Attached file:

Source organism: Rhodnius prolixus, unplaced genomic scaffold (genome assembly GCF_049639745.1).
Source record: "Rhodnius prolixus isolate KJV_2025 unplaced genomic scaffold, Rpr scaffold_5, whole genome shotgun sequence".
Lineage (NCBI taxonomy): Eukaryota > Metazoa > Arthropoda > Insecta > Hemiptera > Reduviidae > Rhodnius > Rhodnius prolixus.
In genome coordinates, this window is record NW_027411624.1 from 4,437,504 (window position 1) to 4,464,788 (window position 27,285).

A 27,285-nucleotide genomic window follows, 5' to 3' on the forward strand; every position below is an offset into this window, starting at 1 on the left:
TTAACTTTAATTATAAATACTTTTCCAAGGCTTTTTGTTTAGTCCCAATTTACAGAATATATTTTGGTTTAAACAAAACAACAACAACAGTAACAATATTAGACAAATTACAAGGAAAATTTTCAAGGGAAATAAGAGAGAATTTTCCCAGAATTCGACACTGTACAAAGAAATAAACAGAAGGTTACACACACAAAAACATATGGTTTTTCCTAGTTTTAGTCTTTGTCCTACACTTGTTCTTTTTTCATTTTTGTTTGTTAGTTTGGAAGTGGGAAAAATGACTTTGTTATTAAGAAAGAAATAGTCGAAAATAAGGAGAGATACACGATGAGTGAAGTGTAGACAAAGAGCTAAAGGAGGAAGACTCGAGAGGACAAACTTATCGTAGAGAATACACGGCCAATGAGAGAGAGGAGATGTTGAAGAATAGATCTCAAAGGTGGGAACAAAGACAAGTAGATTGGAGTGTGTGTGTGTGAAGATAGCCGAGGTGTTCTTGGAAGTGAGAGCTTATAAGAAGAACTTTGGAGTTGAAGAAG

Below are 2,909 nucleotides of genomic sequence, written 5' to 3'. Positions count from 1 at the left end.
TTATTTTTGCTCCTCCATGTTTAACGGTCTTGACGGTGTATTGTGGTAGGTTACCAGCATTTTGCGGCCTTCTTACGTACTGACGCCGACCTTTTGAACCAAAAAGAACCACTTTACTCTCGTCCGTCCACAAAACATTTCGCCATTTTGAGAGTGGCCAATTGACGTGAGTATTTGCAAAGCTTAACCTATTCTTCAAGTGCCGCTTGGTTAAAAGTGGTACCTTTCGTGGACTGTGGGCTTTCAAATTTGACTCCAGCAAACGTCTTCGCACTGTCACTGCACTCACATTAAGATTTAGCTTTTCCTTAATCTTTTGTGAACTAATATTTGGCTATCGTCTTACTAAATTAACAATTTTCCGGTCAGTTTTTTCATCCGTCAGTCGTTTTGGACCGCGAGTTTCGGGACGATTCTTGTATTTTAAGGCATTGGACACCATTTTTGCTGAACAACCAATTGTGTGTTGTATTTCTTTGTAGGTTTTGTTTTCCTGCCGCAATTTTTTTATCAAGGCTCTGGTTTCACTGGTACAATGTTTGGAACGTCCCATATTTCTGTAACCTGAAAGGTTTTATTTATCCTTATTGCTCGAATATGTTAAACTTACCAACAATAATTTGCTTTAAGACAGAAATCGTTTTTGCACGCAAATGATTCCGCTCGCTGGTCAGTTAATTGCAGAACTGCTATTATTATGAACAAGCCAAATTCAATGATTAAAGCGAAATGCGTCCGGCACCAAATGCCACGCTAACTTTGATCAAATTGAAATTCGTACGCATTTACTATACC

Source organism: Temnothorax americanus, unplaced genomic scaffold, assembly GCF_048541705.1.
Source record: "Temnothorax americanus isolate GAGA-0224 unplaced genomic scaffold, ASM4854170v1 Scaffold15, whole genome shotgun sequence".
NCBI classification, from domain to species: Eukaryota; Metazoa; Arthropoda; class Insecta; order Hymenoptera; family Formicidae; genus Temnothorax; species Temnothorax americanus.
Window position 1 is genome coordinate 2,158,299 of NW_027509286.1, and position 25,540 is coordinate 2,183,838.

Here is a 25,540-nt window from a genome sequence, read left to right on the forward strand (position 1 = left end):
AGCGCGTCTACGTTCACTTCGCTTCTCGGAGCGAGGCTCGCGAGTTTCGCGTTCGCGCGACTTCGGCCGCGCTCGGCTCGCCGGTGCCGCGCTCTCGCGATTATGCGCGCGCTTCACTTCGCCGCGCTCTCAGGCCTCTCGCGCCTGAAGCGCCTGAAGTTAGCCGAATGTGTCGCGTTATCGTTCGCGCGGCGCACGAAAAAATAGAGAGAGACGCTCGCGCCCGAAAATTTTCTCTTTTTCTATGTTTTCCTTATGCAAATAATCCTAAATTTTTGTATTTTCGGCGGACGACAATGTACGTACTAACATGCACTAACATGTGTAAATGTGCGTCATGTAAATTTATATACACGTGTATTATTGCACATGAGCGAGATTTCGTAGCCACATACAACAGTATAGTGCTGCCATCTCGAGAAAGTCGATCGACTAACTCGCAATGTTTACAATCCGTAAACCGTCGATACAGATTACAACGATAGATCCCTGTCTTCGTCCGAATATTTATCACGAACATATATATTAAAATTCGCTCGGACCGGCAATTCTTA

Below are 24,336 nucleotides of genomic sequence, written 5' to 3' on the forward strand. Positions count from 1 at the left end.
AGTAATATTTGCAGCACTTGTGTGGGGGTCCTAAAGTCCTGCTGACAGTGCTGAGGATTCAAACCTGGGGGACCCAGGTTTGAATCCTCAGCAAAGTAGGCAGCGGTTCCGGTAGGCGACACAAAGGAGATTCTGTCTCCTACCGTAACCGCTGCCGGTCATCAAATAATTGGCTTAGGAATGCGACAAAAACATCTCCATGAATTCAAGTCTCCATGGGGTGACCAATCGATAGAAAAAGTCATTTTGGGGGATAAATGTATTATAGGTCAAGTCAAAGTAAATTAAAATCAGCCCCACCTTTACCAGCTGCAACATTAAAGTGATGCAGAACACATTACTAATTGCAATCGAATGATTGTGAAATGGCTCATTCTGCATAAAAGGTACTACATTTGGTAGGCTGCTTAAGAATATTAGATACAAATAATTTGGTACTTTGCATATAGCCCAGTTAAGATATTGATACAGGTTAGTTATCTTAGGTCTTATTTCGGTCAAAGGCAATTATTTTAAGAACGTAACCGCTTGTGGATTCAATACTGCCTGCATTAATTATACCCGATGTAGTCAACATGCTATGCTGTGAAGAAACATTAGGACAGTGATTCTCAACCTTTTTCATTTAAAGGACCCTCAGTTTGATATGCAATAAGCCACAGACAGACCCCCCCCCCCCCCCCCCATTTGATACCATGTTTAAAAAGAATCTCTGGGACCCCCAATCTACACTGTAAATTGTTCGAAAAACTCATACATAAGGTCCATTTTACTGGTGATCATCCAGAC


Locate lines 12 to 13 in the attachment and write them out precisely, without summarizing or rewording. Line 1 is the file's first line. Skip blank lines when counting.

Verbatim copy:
Window position 1 is genome coordinate 2,158,299 of NW_027509286.1, and position 25,540 is coordinate 2,183,838.

Here is a 25,540-nt window from a genome sequence, read left to right on the forward strand (position 1 = left end):